Glitches and bugs detracted from the otherwise positive sentiment toward online experience at Revolut and Monzo, although were a recurring theme across all the challengers we analysed. Whilst it is worth noting that some banks are still operating in beta modes, customers appeared to lose patience with bugs and glitches quickly and expected more given the digital-centric approach of these banks. As a result, a minority of customers switched to competitors as they felt these glitches detracted from their ability to trust the banks with their money, particularly given the lack of a long-term reputation compared to established banks. Consumers enjoyed the expanded functionality that some challenger banks offer above established banks’ digital offering, contributing to positive sentiment, though regular changes to the interface and functionality are a source of negative sentiment. At Atom Bank and N26, customers reacted negatively to trial features or functionality being taken away without notice through updates, possibly creating more damage than if these features were not included at all. Consequently, challenger banks must weigh up the pros and cons of rolling out new features to be first to market, versus waiting until the product is tried and tested.

The registration and onboarding process is handled digitally at almost all challenger banks. Revolut was well rated for its easy setup process and this contributed positively toward a net sentiment of +57. We found that some potential customers were quickly deterred from fully trialling or using a challenger bank’s product due to poor first impressions at this initial stage, for example issues with Atom Bank’s setup and verification measures have led to negative sentiment. Other challengers such as Monzo had struggled to manage strong demand and high customer expectations, introducing a waiting list system, which was a detractor from positive sentiments.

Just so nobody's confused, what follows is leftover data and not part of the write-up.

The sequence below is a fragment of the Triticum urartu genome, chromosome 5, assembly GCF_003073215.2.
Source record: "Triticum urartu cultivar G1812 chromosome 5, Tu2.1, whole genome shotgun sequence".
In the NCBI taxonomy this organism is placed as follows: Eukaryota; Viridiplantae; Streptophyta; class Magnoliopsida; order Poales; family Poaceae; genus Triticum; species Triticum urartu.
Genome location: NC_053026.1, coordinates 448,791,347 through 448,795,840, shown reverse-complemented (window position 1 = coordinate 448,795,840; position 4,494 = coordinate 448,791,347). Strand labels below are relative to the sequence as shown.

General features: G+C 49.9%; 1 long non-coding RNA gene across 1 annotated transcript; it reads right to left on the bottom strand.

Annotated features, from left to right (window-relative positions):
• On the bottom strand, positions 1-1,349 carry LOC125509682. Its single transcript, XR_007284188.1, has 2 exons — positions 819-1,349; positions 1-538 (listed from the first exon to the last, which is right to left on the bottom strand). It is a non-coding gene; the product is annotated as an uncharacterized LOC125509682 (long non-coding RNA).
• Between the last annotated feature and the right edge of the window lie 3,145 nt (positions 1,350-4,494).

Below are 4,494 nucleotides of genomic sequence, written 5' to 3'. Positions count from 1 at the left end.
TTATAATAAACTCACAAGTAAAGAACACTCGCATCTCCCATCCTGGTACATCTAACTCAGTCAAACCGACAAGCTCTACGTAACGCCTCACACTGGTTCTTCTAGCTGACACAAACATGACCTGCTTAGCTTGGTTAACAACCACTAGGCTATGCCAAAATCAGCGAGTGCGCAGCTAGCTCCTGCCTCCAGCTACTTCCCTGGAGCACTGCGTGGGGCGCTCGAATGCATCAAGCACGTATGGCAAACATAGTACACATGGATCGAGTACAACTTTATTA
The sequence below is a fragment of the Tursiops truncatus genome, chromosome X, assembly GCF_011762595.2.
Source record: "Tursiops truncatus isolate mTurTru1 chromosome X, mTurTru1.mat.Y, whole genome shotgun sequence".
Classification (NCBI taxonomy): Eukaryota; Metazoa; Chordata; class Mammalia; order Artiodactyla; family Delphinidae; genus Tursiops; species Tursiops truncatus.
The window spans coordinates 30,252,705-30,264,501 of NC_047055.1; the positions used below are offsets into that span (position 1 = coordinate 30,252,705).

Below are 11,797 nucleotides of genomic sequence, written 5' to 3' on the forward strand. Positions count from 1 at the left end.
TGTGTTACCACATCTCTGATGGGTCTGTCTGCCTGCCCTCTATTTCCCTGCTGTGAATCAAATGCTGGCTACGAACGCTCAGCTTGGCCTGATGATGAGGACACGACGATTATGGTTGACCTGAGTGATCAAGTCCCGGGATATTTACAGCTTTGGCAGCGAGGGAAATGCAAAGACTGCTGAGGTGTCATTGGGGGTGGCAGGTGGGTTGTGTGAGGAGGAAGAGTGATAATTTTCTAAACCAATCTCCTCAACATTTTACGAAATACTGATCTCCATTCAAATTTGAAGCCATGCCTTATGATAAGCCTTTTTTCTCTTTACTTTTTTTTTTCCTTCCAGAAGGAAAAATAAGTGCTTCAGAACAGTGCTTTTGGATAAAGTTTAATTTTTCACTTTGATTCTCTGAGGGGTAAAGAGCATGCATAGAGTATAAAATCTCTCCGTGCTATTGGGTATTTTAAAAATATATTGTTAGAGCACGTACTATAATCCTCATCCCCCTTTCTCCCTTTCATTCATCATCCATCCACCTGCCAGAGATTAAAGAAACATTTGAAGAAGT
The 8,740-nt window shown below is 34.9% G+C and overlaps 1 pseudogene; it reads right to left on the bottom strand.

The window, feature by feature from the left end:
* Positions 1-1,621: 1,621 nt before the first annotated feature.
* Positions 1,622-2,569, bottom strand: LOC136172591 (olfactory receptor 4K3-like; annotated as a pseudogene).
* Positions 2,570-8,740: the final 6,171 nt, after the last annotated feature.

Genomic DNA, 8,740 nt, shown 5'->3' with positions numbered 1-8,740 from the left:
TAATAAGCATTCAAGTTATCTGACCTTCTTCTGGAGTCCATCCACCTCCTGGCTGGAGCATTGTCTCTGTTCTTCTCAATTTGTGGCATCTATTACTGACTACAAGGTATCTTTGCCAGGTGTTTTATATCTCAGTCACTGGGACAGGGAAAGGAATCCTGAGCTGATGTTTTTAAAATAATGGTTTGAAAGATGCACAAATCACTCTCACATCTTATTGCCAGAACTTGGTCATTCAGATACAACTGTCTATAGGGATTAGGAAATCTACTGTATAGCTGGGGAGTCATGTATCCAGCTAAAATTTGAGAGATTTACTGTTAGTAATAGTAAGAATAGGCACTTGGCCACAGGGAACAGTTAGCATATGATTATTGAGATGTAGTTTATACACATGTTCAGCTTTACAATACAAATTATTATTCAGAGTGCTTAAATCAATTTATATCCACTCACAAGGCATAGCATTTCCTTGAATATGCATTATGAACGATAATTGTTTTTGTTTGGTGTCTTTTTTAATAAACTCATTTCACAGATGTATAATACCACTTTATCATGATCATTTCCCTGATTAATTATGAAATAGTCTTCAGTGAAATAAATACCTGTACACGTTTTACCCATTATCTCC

Transaction functionality wins (and costs) customers

Net sentiment scores for challenger banks (transactions)

Net sentiment scores for challenger banks (transactions)

Lower cost structures and the opportunity to build new systems centred on customer experience present opportunities for challenger banks to compete. We found that across challenger banks, led by Revolut with a net sentiment of 49 for transactions, customers were impressed by lower transaction fees and fast transaction speeds although some banks consistently outperformed others. Atom Bank and Metro Bank were the only two challenger banks to receive net sentiment below 30 for transactions, which was in part due to users making direct comparisons of the lack of features within their apps compared to other challengers. In customer feedback, responses mentioning transaction capability and features accounted for more than double the volume of responses about savings and speed combined, though these remain important.

Beyond offering a high quality user experience, banks that offered benefits such as no currency exchange fees, including Monzo and Revolut, generated a much greater volume of positive sentiment than those that did not. At both banks, savings consumers received contributed over 20% of the positive sentiment toward transactions alone.